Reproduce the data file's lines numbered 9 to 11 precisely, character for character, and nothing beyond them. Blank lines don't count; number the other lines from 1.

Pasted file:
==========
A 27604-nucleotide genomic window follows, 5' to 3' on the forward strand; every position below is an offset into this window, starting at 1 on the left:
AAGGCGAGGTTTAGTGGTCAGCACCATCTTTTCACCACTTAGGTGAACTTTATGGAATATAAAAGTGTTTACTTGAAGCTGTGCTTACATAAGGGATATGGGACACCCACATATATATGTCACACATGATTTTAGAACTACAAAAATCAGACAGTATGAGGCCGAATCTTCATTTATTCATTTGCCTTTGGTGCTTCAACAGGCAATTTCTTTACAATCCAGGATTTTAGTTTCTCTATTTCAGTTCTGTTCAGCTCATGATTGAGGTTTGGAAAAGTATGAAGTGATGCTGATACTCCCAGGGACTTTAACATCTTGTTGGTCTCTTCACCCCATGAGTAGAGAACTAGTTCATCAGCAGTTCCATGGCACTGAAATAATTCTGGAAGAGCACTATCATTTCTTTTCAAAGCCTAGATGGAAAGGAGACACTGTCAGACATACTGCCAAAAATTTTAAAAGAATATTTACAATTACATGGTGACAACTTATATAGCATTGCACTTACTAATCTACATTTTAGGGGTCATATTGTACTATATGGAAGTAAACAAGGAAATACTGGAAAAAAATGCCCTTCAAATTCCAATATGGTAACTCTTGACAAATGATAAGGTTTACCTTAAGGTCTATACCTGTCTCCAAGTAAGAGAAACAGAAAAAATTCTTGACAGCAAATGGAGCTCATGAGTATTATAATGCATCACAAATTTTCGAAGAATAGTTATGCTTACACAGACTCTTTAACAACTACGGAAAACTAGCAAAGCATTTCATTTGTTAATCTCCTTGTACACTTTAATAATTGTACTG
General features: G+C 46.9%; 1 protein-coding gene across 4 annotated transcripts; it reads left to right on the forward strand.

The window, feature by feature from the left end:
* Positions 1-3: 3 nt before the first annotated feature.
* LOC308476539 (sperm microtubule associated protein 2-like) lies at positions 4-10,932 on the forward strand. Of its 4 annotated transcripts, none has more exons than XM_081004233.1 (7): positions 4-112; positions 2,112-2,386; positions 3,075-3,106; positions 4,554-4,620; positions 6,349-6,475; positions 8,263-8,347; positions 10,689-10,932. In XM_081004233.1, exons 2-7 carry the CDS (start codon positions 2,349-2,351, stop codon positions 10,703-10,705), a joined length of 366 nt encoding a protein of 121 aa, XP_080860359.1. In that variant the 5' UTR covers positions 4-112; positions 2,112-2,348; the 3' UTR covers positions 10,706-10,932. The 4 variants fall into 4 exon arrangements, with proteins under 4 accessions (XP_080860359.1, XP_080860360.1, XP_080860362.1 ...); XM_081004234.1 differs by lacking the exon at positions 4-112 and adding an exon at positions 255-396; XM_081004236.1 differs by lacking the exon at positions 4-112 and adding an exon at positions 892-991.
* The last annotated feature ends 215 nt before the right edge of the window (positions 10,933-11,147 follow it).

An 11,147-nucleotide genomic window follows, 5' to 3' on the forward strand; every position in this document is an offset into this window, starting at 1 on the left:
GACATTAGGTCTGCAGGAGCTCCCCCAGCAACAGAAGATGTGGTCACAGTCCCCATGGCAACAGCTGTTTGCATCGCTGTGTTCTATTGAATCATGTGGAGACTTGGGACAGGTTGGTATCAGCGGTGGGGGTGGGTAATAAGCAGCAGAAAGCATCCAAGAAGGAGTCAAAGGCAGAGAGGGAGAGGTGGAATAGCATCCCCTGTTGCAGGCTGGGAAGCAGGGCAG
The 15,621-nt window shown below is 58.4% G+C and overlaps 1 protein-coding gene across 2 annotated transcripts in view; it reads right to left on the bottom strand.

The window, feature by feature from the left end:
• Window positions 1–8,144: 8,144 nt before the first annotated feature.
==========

GACATTAGGTCTGCAGGAGCTCCCCCAGCAACAGAAGATGTGGTCACAGTCCCCATGGCAACAGCTGTTTGCATCGCTGTGTTCTATTGAATCATGTGGAGACTTGGGACAGGTTGGTATCAGCGGTGGGGGTGGGTAATAAGCAGCAGAAAGCATCCAAGAAGGAGTCAAAGGCAGAGAGGGAGAGGTGGAATAGCATCCCCTGTTGCAGGCTGGGAAGCAGGGCAG
The 15,621-nt window shown below is 58.4% G+C and overlaps 1 protein-coding gene across 2 annotated transcripts in view; it reads right to left on the bottom strand.

The window, feature by feature from the left end: